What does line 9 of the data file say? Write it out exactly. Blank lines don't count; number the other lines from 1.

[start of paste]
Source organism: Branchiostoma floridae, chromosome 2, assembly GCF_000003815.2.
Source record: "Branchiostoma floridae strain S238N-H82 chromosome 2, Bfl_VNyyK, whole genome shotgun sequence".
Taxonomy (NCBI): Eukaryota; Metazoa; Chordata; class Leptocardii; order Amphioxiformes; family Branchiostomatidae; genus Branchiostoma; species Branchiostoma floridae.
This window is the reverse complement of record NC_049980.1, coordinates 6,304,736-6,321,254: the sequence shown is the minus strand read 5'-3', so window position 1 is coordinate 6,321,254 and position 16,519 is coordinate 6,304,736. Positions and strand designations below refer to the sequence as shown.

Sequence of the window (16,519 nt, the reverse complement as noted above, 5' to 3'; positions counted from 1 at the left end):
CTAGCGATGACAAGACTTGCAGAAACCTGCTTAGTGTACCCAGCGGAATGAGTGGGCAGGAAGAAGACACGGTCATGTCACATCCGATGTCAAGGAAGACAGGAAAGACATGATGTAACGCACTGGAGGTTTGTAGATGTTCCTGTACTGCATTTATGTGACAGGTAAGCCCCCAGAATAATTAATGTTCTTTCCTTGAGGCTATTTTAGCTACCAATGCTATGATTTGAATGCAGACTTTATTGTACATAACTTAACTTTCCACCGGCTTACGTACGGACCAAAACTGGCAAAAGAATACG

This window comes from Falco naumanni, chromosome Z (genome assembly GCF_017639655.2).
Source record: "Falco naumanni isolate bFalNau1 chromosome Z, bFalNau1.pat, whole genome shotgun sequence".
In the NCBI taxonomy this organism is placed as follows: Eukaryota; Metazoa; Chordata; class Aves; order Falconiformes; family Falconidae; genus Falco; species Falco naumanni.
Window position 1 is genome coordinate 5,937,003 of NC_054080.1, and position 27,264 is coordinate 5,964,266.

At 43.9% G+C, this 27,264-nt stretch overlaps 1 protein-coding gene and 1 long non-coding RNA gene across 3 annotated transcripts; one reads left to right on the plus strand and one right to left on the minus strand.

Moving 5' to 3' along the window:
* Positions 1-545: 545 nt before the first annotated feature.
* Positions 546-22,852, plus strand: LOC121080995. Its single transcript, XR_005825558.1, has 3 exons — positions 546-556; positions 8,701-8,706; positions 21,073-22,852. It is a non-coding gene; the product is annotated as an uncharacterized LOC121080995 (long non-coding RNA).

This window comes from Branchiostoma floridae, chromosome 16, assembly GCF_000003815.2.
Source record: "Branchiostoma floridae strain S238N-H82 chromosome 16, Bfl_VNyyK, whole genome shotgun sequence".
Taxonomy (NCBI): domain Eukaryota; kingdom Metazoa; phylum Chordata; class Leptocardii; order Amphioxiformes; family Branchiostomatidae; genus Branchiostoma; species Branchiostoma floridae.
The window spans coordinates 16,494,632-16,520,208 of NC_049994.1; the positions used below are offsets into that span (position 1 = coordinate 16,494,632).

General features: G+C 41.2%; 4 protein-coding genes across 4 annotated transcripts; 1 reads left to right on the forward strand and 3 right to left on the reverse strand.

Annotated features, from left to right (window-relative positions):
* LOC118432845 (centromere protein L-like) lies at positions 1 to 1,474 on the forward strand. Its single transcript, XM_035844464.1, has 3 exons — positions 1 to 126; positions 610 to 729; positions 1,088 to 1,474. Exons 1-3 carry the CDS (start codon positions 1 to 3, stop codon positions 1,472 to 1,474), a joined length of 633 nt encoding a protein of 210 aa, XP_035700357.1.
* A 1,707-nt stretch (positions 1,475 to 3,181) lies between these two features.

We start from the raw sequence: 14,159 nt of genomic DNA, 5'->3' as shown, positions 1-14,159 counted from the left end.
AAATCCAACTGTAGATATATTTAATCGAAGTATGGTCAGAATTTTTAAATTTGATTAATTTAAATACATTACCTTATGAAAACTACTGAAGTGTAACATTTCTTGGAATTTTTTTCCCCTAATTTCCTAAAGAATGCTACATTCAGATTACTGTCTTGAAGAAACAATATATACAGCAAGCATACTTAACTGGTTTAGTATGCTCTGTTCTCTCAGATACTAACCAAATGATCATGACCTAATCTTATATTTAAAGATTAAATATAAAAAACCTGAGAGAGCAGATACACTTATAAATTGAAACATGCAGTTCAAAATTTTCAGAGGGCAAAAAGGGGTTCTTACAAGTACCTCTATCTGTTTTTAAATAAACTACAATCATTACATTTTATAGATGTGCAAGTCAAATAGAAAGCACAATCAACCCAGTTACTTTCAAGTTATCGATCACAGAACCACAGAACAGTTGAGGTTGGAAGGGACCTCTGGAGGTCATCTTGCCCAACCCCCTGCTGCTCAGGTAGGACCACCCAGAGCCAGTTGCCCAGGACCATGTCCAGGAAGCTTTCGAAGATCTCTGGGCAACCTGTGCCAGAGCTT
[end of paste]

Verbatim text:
In the NCBI taxonomy this organism is placed as follows: Eukaryota; Metazoa; Chordata; class Aves; order Falconiformes; family Falconidae; genus Falco; species Falco naumanni.